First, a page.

Video: Council members show strong arguments on street repair bids

There have been some interesting city council dialogues over the years, but Tuesday evening’s council session had more than its fair share in the discussion of approving bids for street repairs.

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The City of Guthrie’s Street Committee discussed and approved several projects that were ultimately denied by the city council on July 2. The committee, after discussions with council members, provided an alternate plan. Those plans were approved by the council to go out for bids.

“The city council said okay you can get bids and we’ll fight it out when it comes back, Councilman Don Channel said. “This is the fighting out part.”

City Manager Leroy Alsup responded with a smile by saying, “Okay, I’m going to be quiet and let you all fight because you all enjoy that better more than I do.”

And so the 36 minute discussion began.

The council discussed the bids that included 14 projects and three alternate projects.

The list of projects drew criticism from Councilman James Long, particularly S. Walnut from Harrison St. to the alley (better known as behind Guthrie Junior High School).

“I think that is the most asinine thing to pave that. That’s not even a through street and nobody uses it. It’s a street to nowhere,” Long said.

The cost estimate for the 574 square feet project is roughly $7,000.

Mayor Steve Gentling began to ask Street Superintendent Tenny Maker about the issue of getting fire support in the area. However, Long interrupted by saying, “Oh hogwash. You can put a fire truck on that if you want to. That’s a scare tactic.”

Channel added, “We pull that ladder truck, policeman junk out every time we go talking about something. We’re all worried about that we are going to burn down or the boogers are going to carry us off. That’s the standard answer around here. We need to get off of that.”

Maker added that the road has drainage issues ending with standing water. He says his office receives calls from nearby residents about the standing water and mosquitoes.

Long responded, “Tell them (citizens) to take their shop broom and go sweep it out.”

Channel said it’s not about the money. “It’s about pouring it down a rat hole that don’t need it.”

Following a council meeting in September, 1st Street between Noble Ave. and Cleveland Ave. was added to the project list to go out for bids. The stretch of road, in front of Smith-Gallo Funeral Home, was damaged during the construction of the bridge. Despite efforts by the City to have the construction company address the road, the company denied causing any damage.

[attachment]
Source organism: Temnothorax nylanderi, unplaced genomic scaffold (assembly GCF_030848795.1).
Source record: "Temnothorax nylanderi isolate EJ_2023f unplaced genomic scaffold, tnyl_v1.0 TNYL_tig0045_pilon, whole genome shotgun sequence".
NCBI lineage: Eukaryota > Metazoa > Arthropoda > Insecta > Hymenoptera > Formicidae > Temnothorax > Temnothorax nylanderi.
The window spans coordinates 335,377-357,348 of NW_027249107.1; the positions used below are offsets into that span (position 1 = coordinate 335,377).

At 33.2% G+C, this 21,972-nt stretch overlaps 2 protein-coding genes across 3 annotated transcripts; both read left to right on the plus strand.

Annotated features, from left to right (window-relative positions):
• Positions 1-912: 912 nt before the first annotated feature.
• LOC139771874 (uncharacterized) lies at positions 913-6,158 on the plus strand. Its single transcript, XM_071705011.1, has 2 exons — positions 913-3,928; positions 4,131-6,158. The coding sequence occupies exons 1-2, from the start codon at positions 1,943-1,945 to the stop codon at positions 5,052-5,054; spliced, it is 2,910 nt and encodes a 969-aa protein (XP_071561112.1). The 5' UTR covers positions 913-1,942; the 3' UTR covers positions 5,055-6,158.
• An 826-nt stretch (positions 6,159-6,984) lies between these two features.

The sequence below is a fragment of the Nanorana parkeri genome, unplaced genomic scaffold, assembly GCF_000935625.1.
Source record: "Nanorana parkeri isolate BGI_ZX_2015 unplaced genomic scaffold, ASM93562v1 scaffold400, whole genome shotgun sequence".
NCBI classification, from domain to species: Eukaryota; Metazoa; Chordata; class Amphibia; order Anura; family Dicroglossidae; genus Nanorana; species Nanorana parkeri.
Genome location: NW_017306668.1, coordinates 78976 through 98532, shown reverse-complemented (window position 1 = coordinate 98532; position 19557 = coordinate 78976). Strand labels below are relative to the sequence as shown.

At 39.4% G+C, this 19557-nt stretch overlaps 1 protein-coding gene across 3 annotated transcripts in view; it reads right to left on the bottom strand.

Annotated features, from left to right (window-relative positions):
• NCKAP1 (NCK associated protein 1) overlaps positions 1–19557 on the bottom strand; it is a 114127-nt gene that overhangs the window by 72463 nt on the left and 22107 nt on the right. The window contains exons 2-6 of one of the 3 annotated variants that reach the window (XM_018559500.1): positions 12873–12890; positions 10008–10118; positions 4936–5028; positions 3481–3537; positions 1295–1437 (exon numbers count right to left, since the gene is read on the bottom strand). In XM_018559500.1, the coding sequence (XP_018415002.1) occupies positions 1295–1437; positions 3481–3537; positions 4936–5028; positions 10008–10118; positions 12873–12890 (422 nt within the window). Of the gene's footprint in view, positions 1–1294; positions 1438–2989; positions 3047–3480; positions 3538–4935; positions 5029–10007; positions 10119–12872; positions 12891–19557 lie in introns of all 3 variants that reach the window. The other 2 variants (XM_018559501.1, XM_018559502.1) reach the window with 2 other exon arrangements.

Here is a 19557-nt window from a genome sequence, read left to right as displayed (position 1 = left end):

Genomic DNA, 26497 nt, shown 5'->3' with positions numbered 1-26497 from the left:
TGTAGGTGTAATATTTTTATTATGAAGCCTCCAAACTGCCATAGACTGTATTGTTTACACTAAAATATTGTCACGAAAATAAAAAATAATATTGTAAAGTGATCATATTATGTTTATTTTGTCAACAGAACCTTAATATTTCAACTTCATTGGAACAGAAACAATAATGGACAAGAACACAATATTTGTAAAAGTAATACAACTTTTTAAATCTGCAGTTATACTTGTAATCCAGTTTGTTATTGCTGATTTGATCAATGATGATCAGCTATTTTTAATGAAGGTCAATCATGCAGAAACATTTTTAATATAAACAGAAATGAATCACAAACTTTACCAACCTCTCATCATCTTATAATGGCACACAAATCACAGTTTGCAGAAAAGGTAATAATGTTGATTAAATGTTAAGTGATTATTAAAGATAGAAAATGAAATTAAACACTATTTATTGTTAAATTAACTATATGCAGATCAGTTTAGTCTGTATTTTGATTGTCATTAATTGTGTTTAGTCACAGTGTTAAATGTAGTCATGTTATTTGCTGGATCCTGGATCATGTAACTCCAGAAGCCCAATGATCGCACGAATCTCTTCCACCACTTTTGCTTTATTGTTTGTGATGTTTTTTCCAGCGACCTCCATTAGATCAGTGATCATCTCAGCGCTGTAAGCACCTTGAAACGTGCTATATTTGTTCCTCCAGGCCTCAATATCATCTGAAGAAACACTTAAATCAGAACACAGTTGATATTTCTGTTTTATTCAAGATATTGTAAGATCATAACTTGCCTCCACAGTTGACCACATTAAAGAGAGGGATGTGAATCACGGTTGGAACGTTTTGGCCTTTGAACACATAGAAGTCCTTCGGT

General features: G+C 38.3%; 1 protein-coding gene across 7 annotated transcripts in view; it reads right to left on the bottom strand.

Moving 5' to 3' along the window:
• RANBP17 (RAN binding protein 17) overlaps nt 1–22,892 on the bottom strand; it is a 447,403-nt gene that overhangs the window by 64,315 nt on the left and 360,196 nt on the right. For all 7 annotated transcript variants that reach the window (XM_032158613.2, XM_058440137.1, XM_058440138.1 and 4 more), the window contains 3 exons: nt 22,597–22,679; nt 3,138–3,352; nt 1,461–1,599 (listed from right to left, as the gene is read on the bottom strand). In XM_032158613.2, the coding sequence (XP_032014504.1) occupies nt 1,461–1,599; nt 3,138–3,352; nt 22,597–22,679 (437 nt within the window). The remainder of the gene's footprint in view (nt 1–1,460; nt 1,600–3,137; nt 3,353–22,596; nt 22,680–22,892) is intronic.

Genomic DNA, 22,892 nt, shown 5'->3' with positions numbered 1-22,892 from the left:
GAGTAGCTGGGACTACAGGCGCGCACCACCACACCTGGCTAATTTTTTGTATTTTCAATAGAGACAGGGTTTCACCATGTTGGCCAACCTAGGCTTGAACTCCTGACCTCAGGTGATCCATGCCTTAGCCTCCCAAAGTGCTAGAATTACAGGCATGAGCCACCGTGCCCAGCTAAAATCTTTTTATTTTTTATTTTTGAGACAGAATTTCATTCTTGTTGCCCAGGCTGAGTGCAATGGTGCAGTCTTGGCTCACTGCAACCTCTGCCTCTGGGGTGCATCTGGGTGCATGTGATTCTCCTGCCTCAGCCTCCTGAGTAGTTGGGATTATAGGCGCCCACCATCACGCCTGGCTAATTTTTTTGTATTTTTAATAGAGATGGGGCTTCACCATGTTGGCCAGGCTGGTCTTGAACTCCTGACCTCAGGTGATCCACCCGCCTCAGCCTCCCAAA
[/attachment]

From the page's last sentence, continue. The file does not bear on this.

Long added the 1st Street project should be at the top of the list to repair.

“More people in this town drive that street than they drive that alley way behind the Junior High,” Long said.

Channel added, “I saw a dead guy raise up the other day when they hauled him over it. He was waving saying ‘let me out’.”

Long told the council that the alley between Division St. and Wentz. St (just north of BancFirst) needs to be addressed.

“My god, it will beat you to death. People use that alley.”

Maker informed the alley had been added to the street department’s list of improvements.

Channel showed concern on paving Tara Lane (near Foster Road to the dead end).

“There’s four stinking driveways down there. About four cars a day, maybe five or six. Okay, we want an apron. Lets pour out a dump truck load at the end of it and make that guy his apron and spend our money somewhere else.”

Maker says the entire Tara Lane project is estimated at $10,000 to repair the entire road. He says his crew has been to the location for base repairs after a trash truck fell through.

“It’s just a matter of time, it’s going to happen again. That’s why I am making it as a recommendation to do the entire stretch of the road,” Maker added.

Ultimately, the council voted 5-1 in favor of 13 street projects in the amount of $193,270. Channel casted the lone no vote.

All six present members voted yes to restructure 1st Street, including curb and guttering, for $29,948.

Each council member voted yes to surface the alley between N. Oak and N. Ash between Noble Ave. and Cleveland Ave. at a cost of $11,098. Homeowners in the area have pledged $4,500 to aid the project.

The Mineral Wells parking ($18,270) and the west road in Mineral Wells ($53,520) projects passed with 5-1 votes (Long cast the no votes in each).

Projects approved

1. N. Pine, from Noble to Pine 3946 sq. yds.
2. Territorial Trails, from Pine to Parking 1284 sq. yds.
3. Rutgers, from Birch to Sycamore 662 sq. yds.
4. 1st Street from Noble to Cleveland 966.66 sq. yds.
5. Vilas, 100 ft west 300 sq. yds.
6. S Walnut, Harrison to Alley 574 sq. yds.
7. Park & Perkins approach 94 sq. yds.
8. Tara Ln, Foster to dead-end 909 sq. yds.
9. Logan, 16th to 17th 373 sq. yds.
10. Warner, 13th to 14th 383 sq. yds.
11. 1500 Blk W College 1177 sq. yds
12. College, 11th to 12th 662 sq. yds.
13. Lakewood 565 sq. yds.
14. 17th between Ridgecrest & Lakewood 400 sq. yds.
Alternate I: Alley between N. Oak & N. Ash/Noble & Cleveland 716 sq. yds.
Alternate II: Mineral Wells Parking
Alternate III: Mineral Wells Park west Rd

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